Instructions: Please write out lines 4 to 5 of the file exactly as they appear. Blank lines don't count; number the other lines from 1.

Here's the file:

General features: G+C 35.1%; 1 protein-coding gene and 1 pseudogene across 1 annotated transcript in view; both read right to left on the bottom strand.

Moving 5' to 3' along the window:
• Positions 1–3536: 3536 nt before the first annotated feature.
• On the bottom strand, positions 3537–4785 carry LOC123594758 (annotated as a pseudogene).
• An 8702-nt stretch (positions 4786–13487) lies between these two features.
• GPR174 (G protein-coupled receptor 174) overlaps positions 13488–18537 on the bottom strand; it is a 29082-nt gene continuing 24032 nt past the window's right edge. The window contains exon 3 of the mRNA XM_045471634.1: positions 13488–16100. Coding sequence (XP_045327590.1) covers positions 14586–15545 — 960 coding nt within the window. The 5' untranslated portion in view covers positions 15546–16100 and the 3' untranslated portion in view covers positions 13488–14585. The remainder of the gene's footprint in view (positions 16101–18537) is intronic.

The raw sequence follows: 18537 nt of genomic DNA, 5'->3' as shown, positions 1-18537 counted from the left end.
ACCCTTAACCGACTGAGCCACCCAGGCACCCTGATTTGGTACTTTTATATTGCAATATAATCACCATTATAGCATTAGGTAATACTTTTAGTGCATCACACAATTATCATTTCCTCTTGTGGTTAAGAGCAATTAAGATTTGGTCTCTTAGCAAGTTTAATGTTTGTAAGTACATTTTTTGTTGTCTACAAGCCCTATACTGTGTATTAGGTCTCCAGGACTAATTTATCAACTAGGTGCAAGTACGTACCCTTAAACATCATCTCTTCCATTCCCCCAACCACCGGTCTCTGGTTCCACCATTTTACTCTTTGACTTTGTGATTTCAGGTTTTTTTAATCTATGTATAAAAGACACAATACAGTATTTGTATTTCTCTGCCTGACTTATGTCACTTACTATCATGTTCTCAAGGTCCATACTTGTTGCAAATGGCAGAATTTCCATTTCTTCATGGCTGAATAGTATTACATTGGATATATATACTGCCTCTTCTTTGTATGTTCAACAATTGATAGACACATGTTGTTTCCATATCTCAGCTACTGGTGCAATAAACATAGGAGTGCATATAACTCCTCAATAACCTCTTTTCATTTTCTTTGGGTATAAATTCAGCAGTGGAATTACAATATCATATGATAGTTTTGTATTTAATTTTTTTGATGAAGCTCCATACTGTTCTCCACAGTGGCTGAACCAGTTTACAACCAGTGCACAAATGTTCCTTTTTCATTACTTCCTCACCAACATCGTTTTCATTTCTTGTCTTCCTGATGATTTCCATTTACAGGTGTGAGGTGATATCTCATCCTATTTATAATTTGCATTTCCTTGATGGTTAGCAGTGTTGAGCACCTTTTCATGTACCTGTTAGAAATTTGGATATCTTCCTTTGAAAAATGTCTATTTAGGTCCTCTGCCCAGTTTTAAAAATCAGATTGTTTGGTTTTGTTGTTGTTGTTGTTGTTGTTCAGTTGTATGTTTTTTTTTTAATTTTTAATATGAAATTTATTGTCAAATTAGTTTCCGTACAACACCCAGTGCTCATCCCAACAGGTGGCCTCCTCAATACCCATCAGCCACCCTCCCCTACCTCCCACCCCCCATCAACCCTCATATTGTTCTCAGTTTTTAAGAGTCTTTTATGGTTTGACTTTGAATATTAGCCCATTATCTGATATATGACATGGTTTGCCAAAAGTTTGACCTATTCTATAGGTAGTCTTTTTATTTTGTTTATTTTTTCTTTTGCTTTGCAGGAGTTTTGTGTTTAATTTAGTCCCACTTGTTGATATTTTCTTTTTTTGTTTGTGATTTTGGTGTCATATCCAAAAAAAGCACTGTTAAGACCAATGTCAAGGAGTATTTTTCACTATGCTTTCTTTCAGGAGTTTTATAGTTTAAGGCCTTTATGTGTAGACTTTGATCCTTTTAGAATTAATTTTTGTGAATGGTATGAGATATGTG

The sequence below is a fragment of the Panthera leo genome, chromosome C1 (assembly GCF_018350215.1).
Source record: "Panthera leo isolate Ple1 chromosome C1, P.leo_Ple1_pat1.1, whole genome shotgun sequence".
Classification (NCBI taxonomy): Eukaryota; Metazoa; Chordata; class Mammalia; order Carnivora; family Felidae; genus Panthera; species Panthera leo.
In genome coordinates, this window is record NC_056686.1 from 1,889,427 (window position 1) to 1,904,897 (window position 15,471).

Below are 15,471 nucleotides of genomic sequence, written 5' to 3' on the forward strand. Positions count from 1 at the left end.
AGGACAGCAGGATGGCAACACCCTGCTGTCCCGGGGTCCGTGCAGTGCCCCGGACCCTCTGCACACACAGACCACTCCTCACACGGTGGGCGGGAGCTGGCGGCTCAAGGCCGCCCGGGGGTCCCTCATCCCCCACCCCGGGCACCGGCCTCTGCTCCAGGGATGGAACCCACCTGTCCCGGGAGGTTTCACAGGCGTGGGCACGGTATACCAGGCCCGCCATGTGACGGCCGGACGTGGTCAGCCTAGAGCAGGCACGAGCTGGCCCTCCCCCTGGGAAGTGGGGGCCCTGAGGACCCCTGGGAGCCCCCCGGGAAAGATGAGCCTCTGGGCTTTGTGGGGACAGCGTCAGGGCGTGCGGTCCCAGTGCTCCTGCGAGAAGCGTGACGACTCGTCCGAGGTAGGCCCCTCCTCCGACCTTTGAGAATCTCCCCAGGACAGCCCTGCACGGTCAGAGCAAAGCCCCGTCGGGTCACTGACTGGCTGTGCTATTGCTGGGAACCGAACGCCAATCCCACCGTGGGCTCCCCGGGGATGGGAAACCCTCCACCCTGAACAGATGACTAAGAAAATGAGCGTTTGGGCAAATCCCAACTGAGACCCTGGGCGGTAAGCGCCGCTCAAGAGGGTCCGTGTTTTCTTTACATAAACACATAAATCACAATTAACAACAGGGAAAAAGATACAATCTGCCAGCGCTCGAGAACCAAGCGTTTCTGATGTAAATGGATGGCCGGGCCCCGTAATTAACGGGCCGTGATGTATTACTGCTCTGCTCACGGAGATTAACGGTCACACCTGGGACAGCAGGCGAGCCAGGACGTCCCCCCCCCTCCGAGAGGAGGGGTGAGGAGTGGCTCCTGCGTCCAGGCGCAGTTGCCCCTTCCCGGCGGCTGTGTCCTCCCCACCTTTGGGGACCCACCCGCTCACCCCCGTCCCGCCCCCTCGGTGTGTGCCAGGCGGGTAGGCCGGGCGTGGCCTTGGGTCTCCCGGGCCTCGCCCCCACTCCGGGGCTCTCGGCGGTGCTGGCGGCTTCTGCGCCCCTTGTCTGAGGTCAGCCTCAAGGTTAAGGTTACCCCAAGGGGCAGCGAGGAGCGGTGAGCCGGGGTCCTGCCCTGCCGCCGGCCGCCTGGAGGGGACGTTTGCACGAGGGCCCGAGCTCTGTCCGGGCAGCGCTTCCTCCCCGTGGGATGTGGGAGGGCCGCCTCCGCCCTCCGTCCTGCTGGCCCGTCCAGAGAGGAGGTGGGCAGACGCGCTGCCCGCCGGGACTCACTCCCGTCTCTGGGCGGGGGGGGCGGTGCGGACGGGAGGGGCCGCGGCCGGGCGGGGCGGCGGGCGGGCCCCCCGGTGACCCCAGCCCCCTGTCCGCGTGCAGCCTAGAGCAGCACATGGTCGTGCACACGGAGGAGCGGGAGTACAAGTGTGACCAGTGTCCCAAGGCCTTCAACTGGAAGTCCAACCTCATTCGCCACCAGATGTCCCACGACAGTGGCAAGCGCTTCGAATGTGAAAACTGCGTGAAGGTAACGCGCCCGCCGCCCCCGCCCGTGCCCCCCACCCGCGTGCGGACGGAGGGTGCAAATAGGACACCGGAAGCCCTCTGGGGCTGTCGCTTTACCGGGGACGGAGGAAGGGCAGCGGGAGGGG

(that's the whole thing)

• On the bottom strand, positions 3537–4785 carry LOC123594758 (annotated as a pseudogene).
• An 8702-nt stretch (positions 4786–13487) lies between these two features.